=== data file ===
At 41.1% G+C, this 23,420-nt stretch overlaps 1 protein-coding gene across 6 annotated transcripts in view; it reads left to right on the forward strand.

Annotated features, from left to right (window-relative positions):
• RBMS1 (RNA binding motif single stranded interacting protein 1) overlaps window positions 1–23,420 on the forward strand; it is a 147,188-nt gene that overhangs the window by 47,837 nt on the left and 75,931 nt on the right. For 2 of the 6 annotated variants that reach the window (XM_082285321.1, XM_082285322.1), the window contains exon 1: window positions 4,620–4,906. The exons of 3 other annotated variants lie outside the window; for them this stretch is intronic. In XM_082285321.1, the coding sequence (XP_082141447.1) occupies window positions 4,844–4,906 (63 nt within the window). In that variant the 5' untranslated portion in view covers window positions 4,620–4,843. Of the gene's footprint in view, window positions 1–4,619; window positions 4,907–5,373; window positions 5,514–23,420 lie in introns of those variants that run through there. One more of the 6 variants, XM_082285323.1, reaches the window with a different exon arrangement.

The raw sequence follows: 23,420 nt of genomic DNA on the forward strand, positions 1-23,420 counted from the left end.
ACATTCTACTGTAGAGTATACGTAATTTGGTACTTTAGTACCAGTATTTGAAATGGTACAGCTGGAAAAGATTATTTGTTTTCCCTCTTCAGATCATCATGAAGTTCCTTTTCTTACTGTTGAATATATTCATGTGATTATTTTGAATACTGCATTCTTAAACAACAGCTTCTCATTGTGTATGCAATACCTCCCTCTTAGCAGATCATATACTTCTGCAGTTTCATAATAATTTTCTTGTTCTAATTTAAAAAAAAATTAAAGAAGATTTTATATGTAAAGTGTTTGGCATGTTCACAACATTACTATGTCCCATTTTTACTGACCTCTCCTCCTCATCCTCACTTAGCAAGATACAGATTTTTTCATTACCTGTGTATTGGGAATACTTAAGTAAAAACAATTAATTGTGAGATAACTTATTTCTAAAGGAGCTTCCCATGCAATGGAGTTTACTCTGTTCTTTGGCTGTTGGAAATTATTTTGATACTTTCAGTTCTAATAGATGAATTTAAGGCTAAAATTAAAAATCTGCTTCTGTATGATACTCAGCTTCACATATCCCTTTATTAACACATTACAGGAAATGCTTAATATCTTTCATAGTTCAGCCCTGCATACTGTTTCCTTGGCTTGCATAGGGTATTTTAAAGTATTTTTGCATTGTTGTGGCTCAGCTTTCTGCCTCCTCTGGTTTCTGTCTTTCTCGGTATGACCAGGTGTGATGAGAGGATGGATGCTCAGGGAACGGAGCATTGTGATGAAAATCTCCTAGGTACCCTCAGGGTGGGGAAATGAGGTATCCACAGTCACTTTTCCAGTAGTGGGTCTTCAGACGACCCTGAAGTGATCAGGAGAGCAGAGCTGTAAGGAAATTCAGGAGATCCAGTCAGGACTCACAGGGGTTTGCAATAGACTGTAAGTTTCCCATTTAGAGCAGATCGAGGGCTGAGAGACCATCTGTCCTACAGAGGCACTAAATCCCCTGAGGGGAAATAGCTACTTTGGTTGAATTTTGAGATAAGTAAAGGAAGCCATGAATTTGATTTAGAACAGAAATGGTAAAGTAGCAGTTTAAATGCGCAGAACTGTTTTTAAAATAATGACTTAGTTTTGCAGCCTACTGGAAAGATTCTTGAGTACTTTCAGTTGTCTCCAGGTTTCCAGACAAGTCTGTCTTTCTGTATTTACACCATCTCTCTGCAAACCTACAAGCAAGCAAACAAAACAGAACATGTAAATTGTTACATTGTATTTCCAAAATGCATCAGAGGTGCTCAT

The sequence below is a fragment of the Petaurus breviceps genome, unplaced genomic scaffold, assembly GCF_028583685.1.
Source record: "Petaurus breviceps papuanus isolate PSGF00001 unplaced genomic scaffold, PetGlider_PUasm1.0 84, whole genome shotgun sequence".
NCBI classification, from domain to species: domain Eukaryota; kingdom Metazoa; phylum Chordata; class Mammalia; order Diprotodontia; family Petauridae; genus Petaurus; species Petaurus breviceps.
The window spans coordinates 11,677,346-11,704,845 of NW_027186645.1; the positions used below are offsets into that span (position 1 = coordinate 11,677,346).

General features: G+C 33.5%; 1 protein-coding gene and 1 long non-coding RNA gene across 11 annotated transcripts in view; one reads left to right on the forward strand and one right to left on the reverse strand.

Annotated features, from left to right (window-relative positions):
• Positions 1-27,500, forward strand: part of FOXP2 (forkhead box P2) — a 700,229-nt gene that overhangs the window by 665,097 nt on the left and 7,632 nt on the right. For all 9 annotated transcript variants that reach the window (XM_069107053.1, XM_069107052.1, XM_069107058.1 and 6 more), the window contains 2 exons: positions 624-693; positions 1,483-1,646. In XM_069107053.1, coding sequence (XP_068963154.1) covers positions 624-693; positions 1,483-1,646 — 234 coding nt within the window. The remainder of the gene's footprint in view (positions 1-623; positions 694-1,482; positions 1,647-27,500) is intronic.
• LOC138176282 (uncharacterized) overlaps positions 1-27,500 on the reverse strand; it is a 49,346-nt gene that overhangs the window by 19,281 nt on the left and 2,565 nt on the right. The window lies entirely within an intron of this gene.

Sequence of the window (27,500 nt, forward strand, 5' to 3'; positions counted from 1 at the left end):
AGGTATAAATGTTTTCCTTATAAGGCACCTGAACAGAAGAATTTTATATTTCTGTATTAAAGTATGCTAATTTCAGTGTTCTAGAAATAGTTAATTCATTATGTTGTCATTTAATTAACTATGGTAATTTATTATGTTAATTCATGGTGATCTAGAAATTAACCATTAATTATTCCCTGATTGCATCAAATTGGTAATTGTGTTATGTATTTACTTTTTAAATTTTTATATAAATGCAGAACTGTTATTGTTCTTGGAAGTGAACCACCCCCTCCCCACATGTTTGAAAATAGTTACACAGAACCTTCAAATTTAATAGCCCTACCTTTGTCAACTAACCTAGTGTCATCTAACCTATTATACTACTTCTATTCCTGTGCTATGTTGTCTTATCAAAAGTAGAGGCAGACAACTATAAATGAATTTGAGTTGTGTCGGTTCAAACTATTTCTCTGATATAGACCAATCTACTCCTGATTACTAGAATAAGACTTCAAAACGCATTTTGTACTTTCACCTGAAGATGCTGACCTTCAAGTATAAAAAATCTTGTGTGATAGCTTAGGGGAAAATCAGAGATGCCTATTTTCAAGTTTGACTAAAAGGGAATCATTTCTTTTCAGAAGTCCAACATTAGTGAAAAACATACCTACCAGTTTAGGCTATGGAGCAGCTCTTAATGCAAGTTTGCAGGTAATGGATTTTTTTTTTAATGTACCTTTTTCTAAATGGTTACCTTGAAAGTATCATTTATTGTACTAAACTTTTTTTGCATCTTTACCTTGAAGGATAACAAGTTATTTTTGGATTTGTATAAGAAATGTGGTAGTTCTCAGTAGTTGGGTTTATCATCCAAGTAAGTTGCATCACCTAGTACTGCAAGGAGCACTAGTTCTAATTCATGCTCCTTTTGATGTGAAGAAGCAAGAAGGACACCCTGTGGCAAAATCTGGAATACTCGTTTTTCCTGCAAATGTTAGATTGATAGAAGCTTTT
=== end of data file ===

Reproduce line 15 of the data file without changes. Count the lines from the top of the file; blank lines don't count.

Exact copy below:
AGGTATAAATGTTTTCCTTATAAGGCACCTGAACAGAAGAATTTTATATTTCTGTATTAAAGTATGCTAATTTCAGTGTTCTAGAAATAGTTAATTCATTATGTTGTCATTTAATTAACTATGGTAATTTATTATGTTAATTCATGGTGATCTAGAAATTAACCATTAATTATTCCCTGATTGCATCAAATTGGTAATTGTGTTATGTATTTACTTTTTAAATTTTTATATAAATGCAGAACTGTTATTGTTCTTGGAAGTGAACCACCCCCTCCCCACATGTTTGAAAATAGTTACACAGAACCTTCAAATTTAATAGCCCTACCTTTGTCAACTAACCTAGTGTCATCTAACCTATTATACTACTTCTATTCCTGTGCTATGTTGTCTTATCAAAAGTAGAGGCAGACAACTATAAATGAATTTGAGTTGTGTCGGTTCAAACTATTTCTCTGATATAGACCAATCTACTCCTGATTACTAGAATAAGACTTCAAAACGCATTTTGTACTTTCACCTGAAGATGCTGACCTTCAAGTATAAAAAATCTTGTGTGATAGCTTAGGGGAAAATCAGAGATGCCTATTTTCAAGTTTGACTAAAAGGGAATCATTTCTTTTCAGAAGTCCAACATTAGTGAAAAACATACCTACCAGTTTAGGCTATGGAGCAGCTCTTAATGCAAGTTTGCAGGTAATGGATTTTTTTTTTAATGTACCTTTTTCTAAATGGTTACCTTGAAAGTATCATTTATTGTACTAAACTTTTTTTGCATCTTTACCTTGAAGGATAACAAGTTATTTTTGGATTTGTATAAGAAATGTGGTAGTTCTCAGTAGTTGGGTTTATCATCCAAGTAAGTTGCATCACCTAGTACTGCAAGGAGCACTAGTTCTAATTCATGCTCCTTTTGATGTGAAGAAGCAAGAAGGACACCCTGTGGCAAAATCTGGAATACTCGTTTTTCCTGCAAATGTTAGATTGATAGAAGCTTTT